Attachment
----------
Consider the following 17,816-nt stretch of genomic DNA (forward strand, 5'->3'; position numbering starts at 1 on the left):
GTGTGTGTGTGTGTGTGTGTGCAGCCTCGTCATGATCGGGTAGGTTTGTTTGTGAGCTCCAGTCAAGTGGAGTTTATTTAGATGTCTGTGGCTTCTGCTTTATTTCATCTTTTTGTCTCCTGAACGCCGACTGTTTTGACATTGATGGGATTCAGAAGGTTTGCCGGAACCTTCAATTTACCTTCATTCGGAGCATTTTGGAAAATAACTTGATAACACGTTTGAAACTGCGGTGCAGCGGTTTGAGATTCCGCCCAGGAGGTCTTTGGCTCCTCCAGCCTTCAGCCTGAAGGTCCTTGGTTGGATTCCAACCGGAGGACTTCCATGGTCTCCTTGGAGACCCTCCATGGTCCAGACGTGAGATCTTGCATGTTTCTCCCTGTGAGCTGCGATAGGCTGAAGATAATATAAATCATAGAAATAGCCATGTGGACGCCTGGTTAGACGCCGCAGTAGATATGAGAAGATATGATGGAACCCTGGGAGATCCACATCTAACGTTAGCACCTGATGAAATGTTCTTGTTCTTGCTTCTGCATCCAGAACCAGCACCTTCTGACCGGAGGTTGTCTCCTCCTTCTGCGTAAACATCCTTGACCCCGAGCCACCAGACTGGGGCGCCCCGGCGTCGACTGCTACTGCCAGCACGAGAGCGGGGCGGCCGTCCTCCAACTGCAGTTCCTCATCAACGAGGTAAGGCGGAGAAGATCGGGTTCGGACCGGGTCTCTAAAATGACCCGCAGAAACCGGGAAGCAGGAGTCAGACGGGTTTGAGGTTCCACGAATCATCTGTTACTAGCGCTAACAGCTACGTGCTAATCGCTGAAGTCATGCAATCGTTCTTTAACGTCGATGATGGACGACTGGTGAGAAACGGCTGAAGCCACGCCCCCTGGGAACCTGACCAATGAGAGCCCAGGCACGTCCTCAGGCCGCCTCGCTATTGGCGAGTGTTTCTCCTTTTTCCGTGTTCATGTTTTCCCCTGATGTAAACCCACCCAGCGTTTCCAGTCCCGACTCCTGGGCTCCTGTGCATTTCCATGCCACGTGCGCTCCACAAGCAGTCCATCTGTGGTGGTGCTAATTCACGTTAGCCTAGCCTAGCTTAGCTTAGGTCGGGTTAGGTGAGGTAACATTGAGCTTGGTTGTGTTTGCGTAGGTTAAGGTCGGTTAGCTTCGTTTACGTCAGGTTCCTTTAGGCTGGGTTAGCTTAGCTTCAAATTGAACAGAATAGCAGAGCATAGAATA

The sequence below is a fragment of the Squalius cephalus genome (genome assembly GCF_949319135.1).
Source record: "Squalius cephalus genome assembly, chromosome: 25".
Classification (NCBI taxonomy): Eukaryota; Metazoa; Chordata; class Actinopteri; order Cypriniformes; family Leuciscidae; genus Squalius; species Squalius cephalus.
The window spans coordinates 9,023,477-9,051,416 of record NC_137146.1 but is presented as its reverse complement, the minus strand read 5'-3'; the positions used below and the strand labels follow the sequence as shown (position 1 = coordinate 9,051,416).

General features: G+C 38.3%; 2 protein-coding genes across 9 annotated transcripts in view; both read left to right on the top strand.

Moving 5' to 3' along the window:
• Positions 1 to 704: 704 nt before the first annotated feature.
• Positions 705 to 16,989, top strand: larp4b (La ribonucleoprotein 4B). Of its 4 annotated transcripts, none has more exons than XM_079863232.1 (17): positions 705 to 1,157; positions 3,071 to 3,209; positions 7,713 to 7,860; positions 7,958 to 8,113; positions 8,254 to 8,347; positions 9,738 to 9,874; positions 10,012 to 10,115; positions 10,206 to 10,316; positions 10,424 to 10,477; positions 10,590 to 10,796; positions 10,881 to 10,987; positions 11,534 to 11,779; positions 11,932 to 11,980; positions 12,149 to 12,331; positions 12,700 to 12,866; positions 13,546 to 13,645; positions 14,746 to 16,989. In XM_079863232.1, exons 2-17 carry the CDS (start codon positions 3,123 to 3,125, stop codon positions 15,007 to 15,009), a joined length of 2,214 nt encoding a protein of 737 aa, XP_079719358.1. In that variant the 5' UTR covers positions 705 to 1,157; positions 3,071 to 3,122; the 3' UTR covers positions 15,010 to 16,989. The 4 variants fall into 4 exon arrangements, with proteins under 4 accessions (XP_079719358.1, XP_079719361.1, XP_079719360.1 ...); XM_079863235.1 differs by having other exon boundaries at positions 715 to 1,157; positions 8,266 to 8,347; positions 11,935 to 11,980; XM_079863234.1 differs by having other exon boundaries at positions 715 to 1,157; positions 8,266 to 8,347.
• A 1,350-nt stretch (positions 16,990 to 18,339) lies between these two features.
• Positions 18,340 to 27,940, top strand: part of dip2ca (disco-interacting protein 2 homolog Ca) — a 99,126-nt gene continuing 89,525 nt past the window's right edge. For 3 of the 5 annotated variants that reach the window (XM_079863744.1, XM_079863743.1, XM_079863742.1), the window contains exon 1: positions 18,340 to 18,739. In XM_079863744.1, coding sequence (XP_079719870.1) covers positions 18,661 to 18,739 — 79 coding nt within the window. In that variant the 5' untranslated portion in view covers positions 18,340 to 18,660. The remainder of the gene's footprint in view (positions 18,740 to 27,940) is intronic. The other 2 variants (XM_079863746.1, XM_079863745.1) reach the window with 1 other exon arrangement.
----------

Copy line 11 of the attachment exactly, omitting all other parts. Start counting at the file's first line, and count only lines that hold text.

• A 1,350-nt stretch (positions 16,990 to 18,339) lies between these two features.